This snapshot of a vanguard I’ve assembled here, although different in style (a necessity I believe when it comes to communicating something of such importance to so many people) are all linked by what another of the ‘founding five’ romantic poets, Shelley, said. They are ‘creators of language’ refreshing it for society. It is their informed, inventive, educated voices we should read, hear and work with, scientists and writers alike. As quite simply, for cohesive societal action on climate change there are peaks bigger than Wordsworth’s transcendental Cumbrian mountains to climb.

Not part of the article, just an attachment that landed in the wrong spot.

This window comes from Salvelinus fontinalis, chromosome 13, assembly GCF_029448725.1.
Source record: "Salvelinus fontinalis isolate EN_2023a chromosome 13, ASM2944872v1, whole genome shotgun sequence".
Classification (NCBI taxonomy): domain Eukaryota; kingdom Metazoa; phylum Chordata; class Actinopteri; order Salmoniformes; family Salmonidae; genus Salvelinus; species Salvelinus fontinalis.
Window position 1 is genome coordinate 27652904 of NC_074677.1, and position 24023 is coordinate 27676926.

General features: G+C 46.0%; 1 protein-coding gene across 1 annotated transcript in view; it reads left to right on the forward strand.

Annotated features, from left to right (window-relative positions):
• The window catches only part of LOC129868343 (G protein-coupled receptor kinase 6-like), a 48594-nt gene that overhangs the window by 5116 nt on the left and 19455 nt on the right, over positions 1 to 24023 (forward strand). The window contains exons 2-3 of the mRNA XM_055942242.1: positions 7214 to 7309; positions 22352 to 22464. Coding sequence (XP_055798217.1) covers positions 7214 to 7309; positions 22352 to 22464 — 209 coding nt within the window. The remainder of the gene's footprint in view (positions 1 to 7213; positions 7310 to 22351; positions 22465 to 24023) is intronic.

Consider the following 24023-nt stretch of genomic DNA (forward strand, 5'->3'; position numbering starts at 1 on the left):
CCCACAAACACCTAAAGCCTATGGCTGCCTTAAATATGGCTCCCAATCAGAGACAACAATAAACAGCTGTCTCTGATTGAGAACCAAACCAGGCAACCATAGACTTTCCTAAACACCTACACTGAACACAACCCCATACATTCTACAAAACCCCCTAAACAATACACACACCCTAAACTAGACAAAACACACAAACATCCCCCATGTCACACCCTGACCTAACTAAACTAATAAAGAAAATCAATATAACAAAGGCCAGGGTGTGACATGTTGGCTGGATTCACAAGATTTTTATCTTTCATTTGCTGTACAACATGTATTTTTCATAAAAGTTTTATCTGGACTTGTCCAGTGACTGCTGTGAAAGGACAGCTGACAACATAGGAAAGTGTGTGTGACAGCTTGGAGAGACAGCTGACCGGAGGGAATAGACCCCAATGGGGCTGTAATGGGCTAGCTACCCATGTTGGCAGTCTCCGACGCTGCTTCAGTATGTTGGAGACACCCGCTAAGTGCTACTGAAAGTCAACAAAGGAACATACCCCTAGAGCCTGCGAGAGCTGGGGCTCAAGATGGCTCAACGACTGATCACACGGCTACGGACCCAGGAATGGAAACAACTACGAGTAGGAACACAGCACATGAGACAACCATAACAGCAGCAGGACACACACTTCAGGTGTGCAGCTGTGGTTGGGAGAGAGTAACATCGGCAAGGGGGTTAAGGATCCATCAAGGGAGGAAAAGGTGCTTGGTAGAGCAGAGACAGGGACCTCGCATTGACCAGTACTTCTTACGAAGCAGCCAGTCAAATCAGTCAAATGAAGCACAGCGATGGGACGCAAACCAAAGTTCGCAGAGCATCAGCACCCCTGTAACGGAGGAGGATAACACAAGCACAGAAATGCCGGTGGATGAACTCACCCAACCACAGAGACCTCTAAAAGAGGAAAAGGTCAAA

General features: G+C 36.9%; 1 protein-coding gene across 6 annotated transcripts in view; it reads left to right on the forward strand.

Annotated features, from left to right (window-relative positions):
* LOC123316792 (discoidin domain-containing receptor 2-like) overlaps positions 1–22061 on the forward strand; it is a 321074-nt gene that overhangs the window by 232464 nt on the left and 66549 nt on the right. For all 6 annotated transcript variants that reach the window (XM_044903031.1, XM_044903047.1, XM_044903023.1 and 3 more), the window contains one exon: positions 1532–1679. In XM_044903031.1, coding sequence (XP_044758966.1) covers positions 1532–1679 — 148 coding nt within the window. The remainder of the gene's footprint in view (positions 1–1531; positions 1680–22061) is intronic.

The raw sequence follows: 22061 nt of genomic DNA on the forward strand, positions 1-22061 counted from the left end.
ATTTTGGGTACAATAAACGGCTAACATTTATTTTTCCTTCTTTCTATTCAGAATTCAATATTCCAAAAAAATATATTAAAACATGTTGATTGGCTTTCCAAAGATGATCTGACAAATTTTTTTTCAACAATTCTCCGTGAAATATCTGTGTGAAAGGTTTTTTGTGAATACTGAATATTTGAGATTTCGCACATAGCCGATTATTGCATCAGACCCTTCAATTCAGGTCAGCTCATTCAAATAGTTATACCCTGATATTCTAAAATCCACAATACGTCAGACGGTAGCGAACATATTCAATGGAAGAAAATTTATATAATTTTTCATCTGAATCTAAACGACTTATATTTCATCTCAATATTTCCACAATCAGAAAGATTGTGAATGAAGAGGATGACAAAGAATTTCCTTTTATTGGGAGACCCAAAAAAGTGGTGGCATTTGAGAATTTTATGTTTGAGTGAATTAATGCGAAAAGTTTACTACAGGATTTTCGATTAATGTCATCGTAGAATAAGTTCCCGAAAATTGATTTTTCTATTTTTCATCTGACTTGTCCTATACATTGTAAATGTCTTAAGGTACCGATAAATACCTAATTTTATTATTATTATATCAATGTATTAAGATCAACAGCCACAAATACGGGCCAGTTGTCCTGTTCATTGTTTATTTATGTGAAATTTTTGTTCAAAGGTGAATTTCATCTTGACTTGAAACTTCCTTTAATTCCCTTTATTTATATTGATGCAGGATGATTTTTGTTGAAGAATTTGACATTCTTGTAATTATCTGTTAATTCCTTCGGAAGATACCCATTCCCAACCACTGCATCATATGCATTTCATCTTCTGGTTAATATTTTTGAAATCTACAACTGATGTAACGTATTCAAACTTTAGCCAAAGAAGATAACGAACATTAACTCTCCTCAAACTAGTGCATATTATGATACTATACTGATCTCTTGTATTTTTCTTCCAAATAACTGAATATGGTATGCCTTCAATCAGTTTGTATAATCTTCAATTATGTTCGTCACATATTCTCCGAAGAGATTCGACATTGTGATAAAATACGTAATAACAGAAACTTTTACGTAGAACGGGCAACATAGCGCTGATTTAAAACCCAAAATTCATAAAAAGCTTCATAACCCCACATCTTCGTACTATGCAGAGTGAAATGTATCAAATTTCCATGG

Rachel McCarthy is a former senior climate scientist at the Met Office Hadley Centre and a winner of the inaugural ‘Laureate’s Choice’ award. Her first poetry collection Element was chosen by Carol Ann Duffy as marking ‘one of the brightest new voices in British poetry’, and published in 2015 under the imprint ‘Laureate’s Choice’ by Smith Doorstop. She splits her time between the French and Welsh valleys.